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Jewish Heritage Tour In Split

Jewish Heritage Tour In Split Packages
The Jewish Community in Split was one of the few that virtually continuously existed for two thousand years. Jews arrived in Dalmatia with the Roman army and settled in Salona. About their community in Salona, . .
Country: Croatia
City: Split
Duration: 8 Hour(s) - 0 Minute(s)
Tour Category: Half Day Tour

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The Jewish Community in Split was one of the few that virtually continuously existed for two thousand years. Jews arrived in Dalmatia with the Roman army and settled in Salona. About their community in Salona, we have the remains of the Jewish cemetery dating from the 3rd century.

Following the invasion of Slavs and Avars as well the fall of Salona in 641 years, Salona Jews, along with other fellow citizens, fled to the islands or take refuge in the firmly established Diocletian's Palace. Split from the Imperial Palace also turned into the city, and the Jews settled mainly in the southeastern part of the palace, where in the early Middle Ages may have had the first synagogue, as indicated by the menorah engraved in the walls of the courtyard in the substructure of the Palace. But by the 14th century, there is no written mention of the presence of Jews in the Palace.

It is assumed that a little later was built a synagogue close to where today Ethnographic Museum.

After the great fire of 1507 in the southern part of the Palace, Jews moved to the northwest part of the palace. In the early 16th century the number of Jews in Split increased rapidly thanks to immigrants from Spain and Portugal.

The increasing population necessitated the construction of the cemetery, of which the first record dates back to 1573, making it one of the oldest in Europe. Today it is preserved about 650 tombstones.

At that time the synagogue was built where it still remains, whose present appearance dates from the interior of 1728. It is one of only two synagogues in Croatia that survived the Holocaust, but also the third oldest active synagogue in Europe.

At that time the Venetian Senate approved that the Split Jews don’t have the privileges and permission to trade, wholesale and retail. Thanks to the Jew Danijel Rodrigo, who is responsible for the construction of Split Lazaretto, the town became an important commercial center. The number of Jews in Split grows, without major hostilities with the Christians. Most of the Jews dealt with banking and trade, and they had their own school.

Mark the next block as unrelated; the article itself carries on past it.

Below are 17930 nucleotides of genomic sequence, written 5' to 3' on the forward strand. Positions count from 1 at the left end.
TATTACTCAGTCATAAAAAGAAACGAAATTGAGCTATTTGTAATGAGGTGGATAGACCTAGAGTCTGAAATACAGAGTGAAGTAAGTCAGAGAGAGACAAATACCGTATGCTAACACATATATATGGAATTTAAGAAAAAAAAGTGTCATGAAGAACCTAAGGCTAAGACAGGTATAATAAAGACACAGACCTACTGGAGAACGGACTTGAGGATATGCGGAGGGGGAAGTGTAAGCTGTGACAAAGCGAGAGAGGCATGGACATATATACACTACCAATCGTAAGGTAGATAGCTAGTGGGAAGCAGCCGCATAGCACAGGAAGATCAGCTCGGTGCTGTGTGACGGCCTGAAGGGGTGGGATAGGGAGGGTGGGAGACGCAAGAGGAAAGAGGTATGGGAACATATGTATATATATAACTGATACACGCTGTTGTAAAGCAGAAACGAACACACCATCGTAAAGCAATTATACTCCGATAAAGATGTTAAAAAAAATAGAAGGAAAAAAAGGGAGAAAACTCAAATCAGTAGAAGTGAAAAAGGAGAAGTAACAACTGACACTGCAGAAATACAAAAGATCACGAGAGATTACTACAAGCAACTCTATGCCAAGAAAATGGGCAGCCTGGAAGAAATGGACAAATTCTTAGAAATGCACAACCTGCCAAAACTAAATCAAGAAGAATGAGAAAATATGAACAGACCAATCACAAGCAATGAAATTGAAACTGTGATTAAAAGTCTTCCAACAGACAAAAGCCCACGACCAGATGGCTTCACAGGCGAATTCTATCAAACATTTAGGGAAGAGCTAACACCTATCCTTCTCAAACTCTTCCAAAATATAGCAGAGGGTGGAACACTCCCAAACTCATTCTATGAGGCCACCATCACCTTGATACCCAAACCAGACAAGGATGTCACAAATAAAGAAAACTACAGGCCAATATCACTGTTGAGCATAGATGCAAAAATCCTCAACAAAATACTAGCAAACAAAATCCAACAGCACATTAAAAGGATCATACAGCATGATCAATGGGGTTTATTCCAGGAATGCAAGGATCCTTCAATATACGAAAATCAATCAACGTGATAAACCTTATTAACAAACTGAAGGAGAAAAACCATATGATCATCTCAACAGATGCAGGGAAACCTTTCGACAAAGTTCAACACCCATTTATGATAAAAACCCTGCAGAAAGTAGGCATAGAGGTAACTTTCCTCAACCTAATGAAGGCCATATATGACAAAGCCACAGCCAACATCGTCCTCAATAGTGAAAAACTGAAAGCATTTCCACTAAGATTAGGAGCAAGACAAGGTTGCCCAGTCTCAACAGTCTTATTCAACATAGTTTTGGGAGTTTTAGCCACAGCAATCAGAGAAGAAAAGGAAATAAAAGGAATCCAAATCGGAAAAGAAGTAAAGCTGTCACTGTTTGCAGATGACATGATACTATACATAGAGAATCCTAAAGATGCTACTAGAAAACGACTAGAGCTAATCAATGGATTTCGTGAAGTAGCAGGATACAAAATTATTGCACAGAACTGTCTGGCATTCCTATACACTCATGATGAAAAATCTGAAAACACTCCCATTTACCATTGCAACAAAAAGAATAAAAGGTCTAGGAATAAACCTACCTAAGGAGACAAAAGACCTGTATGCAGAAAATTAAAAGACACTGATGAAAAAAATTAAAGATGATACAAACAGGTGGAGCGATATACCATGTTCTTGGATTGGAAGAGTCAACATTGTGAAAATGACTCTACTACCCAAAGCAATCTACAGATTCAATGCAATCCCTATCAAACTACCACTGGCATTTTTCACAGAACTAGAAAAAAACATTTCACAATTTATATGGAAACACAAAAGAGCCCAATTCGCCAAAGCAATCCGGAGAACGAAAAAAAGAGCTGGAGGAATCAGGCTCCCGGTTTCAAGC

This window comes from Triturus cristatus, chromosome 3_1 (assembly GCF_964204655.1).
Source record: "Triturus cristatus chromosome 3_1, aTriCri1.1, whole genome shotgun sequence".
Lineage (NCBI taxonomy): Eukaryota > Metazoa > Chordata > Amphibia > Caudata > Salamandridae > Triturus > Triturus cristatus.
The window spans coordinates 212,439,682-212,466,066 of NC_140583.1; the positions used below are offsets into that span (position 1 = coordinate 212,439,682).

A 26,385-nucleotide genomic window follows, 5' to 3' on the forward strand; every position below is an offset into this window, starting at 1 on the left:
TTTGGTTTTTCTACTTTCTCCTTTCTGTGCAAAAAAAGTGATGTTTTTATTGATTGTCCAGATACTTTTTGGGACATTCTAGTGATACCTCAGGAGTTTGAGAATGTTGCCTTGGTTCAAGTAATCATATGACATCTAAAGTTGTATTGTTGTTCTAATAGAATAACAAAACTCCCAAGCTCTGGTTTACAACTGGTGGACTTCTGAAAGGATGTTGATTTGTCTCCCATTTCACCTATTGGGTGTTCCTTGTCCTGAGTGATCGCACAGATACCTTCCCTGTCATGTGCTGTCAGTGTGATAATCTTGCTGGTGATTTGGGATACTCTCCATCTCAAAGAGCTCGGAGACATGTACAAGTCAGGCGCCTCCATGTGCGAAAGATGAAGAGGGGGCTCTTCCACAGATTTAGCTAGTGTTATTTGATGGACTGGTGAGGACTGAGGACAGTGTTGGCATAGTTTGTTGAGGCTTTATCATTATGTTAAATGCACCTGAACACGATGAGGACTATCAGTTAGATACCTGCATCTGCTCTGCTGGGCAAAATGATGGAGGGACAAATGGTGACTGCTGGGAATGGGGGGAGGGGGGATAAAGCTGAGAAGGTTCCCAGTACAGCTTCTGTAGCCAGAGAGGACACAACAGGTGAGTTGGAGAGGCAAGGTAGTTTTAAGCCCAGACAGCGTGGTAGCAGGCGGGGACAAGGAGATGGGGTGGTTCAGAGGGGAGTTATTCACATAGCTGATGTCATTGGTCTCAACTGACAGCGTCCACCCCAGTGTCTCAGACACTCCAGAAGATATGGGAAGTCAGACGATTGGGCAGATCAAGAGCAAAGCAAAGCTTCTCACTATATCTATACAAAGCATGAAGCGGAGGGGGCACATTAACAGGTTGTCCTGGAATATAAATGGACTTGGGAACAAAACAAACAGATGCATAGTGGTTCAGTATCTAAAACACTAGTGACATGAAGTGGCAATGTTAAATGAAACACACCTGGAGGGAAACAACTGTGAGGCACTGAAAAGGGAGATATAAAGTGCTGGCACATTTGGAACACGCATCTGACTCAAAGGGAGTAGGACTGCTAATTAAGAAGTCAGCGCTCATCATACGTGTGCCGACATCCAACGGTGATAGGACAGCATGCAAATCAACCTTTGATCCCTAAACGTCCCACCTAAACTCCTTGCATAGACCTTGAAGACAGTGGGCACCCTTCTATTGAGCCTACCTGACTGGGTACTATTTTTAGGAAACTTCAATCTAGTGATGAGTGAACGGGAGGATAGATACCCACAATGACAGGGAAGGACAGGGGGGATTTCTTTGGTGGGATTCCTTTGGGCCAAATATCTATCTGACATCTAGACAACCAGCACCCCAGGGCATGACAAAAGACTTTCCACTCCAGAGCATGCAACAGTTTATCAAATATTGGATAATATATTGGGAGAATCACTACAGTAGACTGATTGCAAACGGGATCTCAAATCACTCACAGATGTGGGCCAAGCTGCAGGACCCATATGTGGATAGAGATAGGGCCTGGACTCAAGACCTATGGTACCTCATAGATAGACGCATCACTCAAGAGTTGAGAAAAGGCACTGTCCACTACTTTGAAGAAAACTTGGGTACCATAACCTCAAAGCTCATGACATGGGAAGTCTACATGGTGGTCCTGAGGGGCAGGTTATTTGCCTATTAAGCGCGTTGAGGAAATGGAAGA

After the Pope's edict of 1775 and the provisions of the Venetian Republic from 1777 to 1778 Split was established as a ghetto. He had three doors, but there were no walls around the ghetto. Even today there are no traces of the walls, as well as special features on Jewish homes, only on Rodrigo Street on one door you can see hand-etched engraving with a roll to protect the house, mezuzah. Afterward, it was recorder numerous incidents and attacks on the ghetto by Christians.

The ghetto was abolished after the establishment of Napoleon's government and issued Declaration of the Rights of Man and of the Citizen Jews become completely equal. Everything changed after the fall of Napoleon in 1813 and the arrival of the Austrian authorities, when the Jews were denied involvement in some public services and prohibited them owning real estate. However, during the 19th century, prominent Jews contributed to the development of the economy and industry in Split.

Among them, the most pointed Vid Morpurgo who founded the first factory of alcoholic beverages under the name Stock today operates in Trieste, has made a great contribution to the cultural life of Split, and in 1860 founded the first bookstore that still exists today, as the third oldest in Europe, which still operates in the same place.

On the eve of World War II in Split 284 members of the Jewish community in the war killed 150 members, most after the capitulation of Italy and Split entering the NDH under German control. During the Italian occupation, the Jews lost their rights but had not been sent to concentration camps. However, in 1942 a group of fascists on the main square burned holy books and furniture out of the synagogue, which was followed by retaliation against antifascists. In Split, found refuge and many Jews from Bosnia and other parts of the Croatian.

After the arrival of the Germans, many Jews fled or went to the partisans, and about 120 people were taken to the camps. The fortress Gripe opened a collection center, where the Split physicians Dr. Silobrčić and others. Poklepović rescued children and hid them in the hospital, which have been declared Righteous among the Nations.

Today Split Jewish Community has about 100 members who are completely integrated into the life of the city.


- Pick up and transfer to Salona

- Tour of Salona

- Departure to the Jewish cemetery in Split

- Tour of Diocletian's Palace and city center

- Synagogue

- Ethnographic Museum

- Fortress Gripe

- Lunch

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